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‘Last of Us’: Cordyceps – The Zombie-Creating Fungus Inspired By Real Science

4 Minute Read
Jan 30 2023
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The Last Of Us has us all talking about the fictional plague that sweeps the world. But this fictional fear was inspired by real fungi.

The Cordyceps Brain Infection is the humanity-altering plague featured in HBO’s The Last Of Us. While what we’ve seen on screen so far has been pretty terrifying, according to the source material, we’re still in for a few more surprises. And of course, as pointed out in the show itself, this sensationalized fungi is inspired by a very real one. But what is the Cordyceps Brain Infection within the fiction of The Last of Us? And how similar is it to its muse?

History

via HBO

While the timelines and specifics between the Last of Us video game and TV show have some slight differences, the basics are fairly similar between the two.

In 2013’s video game, a mutated strain of the Cordyceps fungus spread to the United States in late September 2013 from South Africa. Humans were infected with contaminated crops, and players can see through a newspaper article that it has caused hospital spikes of 300% as well as massive recalls of contaminated crops.

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In the new TV show, the starting point of the Cordyceps Brain Infection is much less vague and less difficult to uncover. After multiple hints in the first episode pointed to the possibility of the fungus coming from contaminated flour, episode two confirmed it when we see a flashback to Jakarta, Indonesia. Within the fiction of the show, this was the first known instance of a human Cordyceps infection in September 2003 (ten years earlier than in the video game). But it’s also the real-world location of the world’s largest flour mill.

In both versions, many people were infected very quickly after eating contaminated food products and began spreading the virus throughout much of humanity.

 

Stages and Spread

In both the video game and the TV show, the Cordyceps Brain Infection can be spread if an infected person bites an uninfected one. But the game adds another level of terror that the show doesn’t seem to be exploring with airborne spores. For much of the map, players wear gas masks to avoid inhaling spores that would travel to the victim’s brain and infect them.

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Instead, the show’s take on the fungus includes a massive system of interconnected vines of fungus, growing on the ruins of the world that was once there. These fibers can grow for more than a mile uninterrupted and allows the infected to act as a hive mind. If a part of the vine is disrupted, harmed, or even just touched, all of the infected in the area will be immediately and simultaneously alerted and known to come running.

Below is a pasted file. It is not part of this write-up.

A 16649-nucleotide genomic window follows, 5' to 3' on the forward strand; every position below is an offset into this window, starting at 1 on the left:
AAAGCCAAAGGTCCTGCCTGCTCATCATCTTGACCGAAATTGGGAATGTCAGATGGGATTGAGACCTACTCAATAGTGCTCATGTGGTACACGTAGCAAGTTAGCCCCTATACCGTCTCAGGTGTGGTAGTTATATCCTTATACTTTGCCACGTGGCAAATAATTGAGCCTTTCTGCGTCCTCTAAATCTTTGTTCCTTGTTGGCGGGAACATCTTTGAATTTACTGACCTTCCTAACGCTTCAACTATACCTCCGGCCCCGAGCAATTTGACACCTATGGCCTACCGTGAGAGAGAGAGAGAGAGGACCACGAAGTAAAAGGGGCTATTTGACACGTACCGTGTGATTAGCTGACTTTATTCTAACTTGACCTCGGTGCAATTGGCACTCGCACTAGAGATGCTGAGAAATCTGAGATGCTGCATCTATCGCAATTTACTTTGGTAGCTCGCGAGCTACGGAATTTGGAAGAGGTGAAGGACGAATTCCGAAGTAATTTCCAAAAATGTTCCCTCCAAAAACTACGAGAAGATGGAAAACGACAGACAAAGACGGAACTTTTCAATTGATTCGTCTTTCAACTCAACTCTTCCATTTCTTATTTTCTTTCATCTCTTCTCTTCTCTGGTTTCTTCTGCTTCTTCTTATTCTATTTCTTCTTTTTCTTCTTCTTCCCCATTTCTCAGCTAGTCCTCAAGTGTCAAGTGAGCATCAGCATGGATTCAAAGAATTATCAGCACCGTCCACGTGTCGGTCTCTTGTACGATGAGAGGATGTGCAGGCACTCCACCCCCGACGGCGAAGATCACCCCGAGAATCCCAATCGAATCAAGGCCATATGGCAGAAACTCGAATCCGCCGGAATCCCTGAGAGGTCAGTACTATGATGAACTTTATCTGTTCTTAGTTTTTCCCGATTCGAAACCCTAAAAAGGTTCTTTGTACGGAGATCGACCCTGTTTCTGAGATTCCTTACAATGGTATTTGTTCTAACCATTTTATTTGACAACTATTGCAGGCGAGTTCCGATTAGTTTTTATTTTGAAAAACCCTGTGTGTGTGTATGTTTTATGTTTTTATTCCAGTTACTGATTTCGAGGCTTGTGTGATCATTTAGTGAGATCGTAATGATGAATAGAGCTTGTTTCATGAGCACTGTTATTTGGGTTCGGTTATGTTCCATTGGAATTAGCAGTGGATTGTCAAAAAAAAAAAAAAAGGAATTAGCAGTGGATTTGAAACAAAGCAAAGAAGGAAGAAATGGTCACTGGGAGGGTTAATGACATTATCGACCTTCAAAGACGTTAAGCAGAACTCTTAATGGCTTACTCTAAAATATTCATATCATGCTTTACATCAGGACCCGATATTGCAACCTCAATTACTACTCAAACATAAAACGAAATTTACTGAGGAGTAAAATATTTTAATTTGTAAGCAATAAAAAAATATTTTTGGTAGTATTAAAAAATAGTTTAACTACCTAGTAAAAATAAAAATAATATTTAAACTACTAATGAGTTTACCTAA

Once bitted or spored, an individual will follow multiple stages of infection. At first, the fungus will grow inside of the host while they are still alive. This time can be recognized by strange but minor movements such as unusual twitches. Two or fewer days after infection the host loses their higher brain function and becomes hyper-aggressive as well as incapable of reason or rational thought. This is known as a “Runner”. They are known for their speed and attack in hordes.

About two weeks after that the second stage of infection the fungus begins to grow over the infected’s head and through their visual cortex, altering their sight and resulting in a “Stalker.” After about a year the fungus spreads all over the victim’s body, covering their eyes completely and blinding them. These “Clickers” are forced to use echolocation to find their prey, but they have enhanced strength.

These three stages have already been encountered in the TV version, but we have not yet met the “Bloater.” After about a decade of infection, the fungus leaves its victim blind and slow, but incredibly strong with a natural armor plating. Bloaters are able to use part of their bodies as spore weapons. But without the inclusion of spores in the show, we are not yet sure what direction they will take just yet.

 

Ophiocordyceps Unilateralis

The real-world Cordyceps is commonly known as the Zombie-Ant Fungus, and there are quite a few places where you can see where it inspired the infection in The Last of Us.

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An ant is infected with a yeast form of the fungus, which will take over its body and begin to manipulate its behavior patterns and cause full-body convulsions in the ant. These behaviors culminate in the ant climbing to a leaf in an ideal location for the fungus, clamping down on the leaf’s vein with its mandibles to secure itself and becoming fixed in place. From there the ant dies and the fungus spends four to ten days growing out of its head and releasing spores that will infect more ants.

Despite inspiring the stuff of many of our nightmares, this is only seen in ants. But I still recommend reading up on Ophiocordyceps Unilateralis and zombie-ants more on your own. If nothing else, they’re very interesting.

 

How are you enjoying The Last of Us so far? Do you like the show or the video game’s take on the Cordyceps Brain Infection? Did you know about zombie-ants before Last of Us let us know how real they are. Let us know in the comments!

Happy Adventuring!

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